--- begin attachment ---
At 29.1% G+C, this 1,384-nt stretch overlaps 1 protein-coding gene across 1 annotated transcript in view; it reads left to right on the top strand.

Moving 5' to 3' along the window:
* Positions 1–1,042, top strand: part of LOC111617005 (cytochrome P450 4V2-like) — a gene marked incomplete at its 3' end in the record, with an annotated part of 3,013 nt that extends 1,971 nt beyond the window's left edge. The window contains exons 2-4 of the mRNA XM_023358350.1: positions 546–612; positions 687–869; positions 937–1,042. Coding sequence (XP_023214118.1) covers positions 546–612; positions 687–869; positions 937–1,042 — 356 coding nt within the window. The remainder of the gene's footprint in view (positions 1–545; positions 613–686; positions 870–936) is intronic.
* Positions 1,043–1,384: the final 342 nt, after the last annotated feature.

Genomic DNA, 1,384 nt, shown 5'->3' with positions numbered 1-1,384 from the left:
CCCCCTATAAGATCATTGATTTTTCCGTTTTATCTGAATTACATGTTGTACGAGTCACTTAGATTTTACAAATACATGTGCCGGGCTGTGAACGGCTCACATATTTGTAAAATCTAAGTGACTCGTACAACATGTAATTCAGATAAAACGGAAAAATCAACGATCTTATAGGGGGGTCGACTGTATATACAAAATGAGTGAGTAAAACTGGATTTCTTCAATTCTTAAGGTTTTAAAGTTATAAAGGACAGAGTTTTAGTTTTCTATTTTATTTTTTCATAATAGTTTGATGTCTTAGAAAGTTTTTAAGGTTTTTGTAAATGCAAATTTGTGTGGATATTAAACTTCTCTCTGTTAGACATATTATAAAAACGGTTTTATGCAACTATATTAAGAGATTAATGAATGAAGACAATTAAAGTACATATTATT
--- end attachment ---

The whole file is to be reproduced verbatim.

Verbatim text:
At 29.1% G+C, this 1,384-nt stretch overlaps 1 protein-coding gene across 1 annotated transcript in view; it reads left to right on the top strand.

Moving 5' to 3' along the window:
* Positions 1–1,042, top strand: part of LOC111617005 (cytochrome P450 4V2-like) — a gene marked incomplete at its 3' end in the record, with an annotated part of 3,013 nt that extends 1,971 nt beyond the window's left edge. The window contains exons 2-4 of the mRNA XM_023358350.1: positions 546–612; positions 687–869; positions 937–1,042. Coding sequence (XP_023214118.1) covers positions 546–612; positions 687–869; positions 937–1,042 — 356 coding nt within the window. The remainder of the gene's footprint in view (positions 1–545; positions 613–686; positions 870–936) is intronic.
* Positions 1,043–1,384: the final 342 nt, after the last annotated feature.

Genomic DNA, 1,384 nt, shown 5'->3' with positions numbered 1-1,384 from the left:
CCCCCTATAAGATCATTGATTTTTCCGTTTTATCTGAATTACATGTTGTACGAGTCACTTAGATTTTACAAATACATGTGCCGGGCTGTGAACGGCTCACATATTTGTAAAATCTAAGTGACTCGTACAACATGTAATTCAGATAAAACGGAAAAATCAACGATCTTATAGGGGGGTCGACTGTATATACAAAATGAGTGAGTAAAACTGGATTTCTTCAATTCTTAAGGTTTTAAAGTTATAAAGGACAGAGTTTTAGTTTTCTATTTTATTTTTTCATAATAGTTTGATGTCTTAGAAAGTTTTTAAGGTTTTTGTAAATGCAAATTTGTGTGGATATTAAACTTCTCTCTGTTAGACATATTATAAAAACGGTTTTATGCAACTATATTAAGAGATTAATGAATGAAGACAATTAAAGTACATATTATT